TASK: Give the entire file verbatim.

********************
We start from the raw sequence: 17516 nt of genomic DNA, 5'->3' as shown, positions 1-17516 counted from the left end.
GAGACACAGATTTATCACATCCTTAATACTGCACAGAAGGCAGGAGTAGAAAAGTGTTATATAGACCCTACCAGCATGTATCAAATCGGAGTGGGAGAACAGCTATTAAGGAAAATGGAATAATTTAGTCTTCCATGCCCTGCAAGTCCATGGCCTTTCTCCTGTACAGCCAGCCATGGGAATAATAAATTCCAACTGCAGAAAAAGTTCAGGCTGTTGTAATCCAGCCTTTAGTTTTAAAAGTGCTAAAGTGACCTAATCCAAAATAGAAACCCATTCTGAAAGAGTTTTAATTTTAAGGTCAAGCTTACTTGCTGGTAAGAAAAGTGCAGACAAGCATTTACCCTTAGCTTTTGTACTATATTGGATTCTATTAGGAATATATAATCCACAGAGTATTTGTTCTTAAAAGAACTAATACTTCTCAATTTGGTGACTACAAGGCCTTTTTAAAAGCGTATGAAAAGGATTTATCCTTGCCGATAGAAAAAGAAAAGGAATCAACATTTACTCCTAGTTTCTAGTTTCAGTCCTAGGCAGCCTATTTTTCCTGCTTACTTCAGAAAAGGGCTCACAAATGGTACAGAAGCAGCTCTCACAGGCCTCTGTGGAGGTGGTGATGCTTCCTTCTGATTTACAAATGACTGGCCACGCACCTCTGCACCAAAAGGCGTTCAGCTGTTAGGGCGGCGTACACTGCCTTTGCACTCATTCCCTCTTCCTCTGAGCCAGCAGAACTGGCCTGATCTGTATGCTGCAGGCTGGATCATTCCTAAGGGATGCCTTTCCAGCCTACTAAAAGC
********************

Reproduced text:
We start from the raw sequence: 17516 nt of genomic DNA, 5'->3' as shown, positions 1-17516 counted from the left end.
GAGACACAGATTTATCACATCCTTAATACTGCACAGAAGGCAGGAGTAGAAAAGTGTTATATAGACCCTACCAGCATGTATCAAATCGGAGTGGGAGAACAGCTATTAAGGAAAATGGAATAATTTAGTCTTCCATGCCCTGCAAGTCCATGGCCTTTCTCCTGTACAGCCAGCCATGGGAATAATAAATTCCAACTGCAGAAAAAGTTCAGGCTGTTGTAATCCAGCCTTTAGTTTTAAAAGTGCTAAAGTGACCTAATCCAAAATAGAAACCCATTCTGAAAGAGTTTTAATTTTAAGGTCAAGCTTACTTGCTGGTAAGAAAAGTGCAGACAAGCATTTACCCTTAGCTTTTGTACTATATTGGATTCTATTAGGAATATATAATCCACAGAGTATTTGTTCTTAAAAGAACTAATACTTCTCAATTTGGTGACTACAAGGCCTTTTTAAAAGCGTATGAAAAGGATTTATCCTTGCCGATAGAAAAAGAAAAGGAATCAACATTTACTCCTAGTTTCTAGTTTCAGTCCTAGGCAGCCTATTTTTCCTGCTTACTTCAGAAAAGGGCTCACAAATGGTACAGAAGCAGCTCTCACAGGCCTCTGTGGAGGTGGTGATGCTTCCTTCTGATTTACAAATGACTGGCCACGCACCTCTGCACCAAAAGGCGTTCAGCTGTTAGGGCGGCGTACACTGCCTTTGCACTCATTCCCTCTTCCTCTGAGCCAGCAGAACTGGCCTGATCTGTATGCTGCAGGCTGGATCATTCCTAAGGGATGCCTTTCCAGCCTACTAAAAGC